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  13. Ruiz-Pantoja TE, Ham-Chande R: Factores sociales y salud infantil asociados con la vejez. Salud Publica Mex 2007;49(suppl 4):S495–S504.
  14. Olaiz G, Rojas R, Barquera S, Shamah T, Aguilar C, Cravioto P, et al: Encuesta Nacional de Salud 2000. 2 La salud de los adultos. Cuernavaca, Instituto Nacional de Salud Pública, 2003.
  15. Barquera S, Campos-Nonato I, Hernandez-Barrera L, Villalpando S, Rodriguez-Gilabert C, Durazo-Arvizu R, et al: Hypertension in Mexican adults: results from the National Health and Nutrition Survey 2006. Salud Publica Mex 2010;52(suppl):S63–S71.
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  16. Rojas R, Aguilar-Salinas CA, Jimenez-Corona A, Shamah-Levy T, Rauda J, Avila-Burgos L et al: Metabolic syndrome in Mexican adults. Results from the National Health and Nutrition Survey 2006. Salud Publica Mex 2010;52(suppl):S11–S18.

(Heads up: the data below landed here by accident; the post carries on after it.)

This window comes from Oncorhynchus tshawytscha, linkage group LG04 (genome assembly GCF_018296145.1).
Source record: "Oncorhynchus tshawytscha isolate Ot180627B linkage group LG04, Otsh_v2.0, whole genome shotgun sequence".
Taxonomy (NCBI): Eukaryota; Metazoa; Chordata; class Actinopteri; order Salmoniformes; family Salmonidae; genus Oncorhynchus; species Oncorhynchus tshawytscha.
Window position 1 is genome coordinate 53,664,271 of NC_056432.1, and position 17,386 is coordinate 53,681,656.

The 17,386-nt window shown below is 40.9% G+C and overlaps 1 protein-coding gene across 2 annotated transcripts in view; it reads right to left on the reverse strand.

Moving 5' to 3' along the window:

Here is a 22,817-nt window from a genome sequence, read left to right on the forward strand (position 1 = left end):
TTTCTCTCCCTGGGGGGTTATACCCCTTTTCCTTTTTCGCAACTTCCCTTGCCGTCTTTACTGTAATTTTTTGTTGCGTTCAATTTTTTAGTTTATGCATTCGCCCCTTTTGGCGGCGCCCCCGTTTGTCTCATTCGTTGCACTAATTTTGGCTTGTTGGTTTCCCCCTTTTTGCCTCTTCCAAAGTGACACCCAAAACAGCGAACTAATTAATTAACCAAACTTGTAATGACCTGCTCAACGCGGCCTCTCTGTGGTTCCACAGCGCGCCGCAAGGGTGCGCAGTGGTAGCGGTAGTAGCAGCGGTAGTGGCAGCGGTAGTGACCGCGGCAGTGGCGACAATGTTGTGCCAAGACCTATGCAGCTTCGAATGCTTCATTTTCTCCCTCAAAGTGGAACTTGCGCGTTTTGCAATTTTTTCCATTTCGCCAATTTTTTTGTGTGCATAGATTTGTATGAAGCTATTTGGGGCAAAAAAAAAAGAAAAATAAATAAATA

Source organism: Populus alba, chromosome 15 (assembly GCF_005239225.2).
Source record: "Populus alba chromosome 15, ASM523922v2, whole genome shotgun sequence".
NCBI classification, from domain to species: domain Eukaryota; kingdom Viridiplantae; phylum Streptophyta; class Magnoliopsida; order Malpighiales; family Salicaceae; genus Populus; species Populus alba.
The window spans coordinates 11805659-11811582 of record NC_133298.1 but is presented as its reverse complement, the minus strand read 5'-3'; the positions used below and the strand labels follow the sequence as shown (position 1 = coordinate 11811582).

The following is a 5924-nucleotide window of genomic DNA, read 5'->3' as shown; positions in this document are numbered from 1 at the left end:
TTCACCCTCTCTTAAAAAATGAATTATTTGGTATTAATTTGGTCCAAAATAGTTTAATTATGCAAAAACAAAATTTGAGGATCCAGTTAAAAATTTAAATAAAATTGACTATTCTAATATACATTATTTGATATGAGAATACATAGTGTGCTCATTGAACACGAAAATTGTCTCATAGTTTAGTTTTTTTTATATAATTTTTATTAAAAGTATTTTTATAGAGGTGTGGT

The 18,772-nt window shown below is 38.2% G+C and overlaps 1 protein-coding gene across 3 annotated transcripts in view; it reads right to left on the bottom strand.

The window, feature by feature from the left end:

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Author Contacts

Luis Ortiz-Hernández

Departamento de Atención a la Salud

Universidad Autónoma Metropolitana Xochimilco.

Calz. del Hueso 1100, Col. Villa Quietud, Del. Coyoacán, Distrito Federal, México, CP 04960 (México)

lortiz@correo.xoc.uam.mx


Article / Publication Details

First-Page Preview
Abstract of Original Article

Received: June 08, 2011
Accepted: June 29, 2012
Published online: December 22, 2012
Issue release date: December 2012

ISSN: 1662-4025 (Print)
eISSN: 1662-4033 (Online)

For additional information: http://www.karger.com/OFA


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References

  1. Olaiz-Fernandez G, Rivera-Dommarco J, Shamah-Levy T, Rojas R, Villalpando-Hernández S, Hernández-Avila M, et al: Encuesta Nacional de Salud y Nutrición 2006. Cuernavaca, Instituto Nacional de Salud Pública, 2006.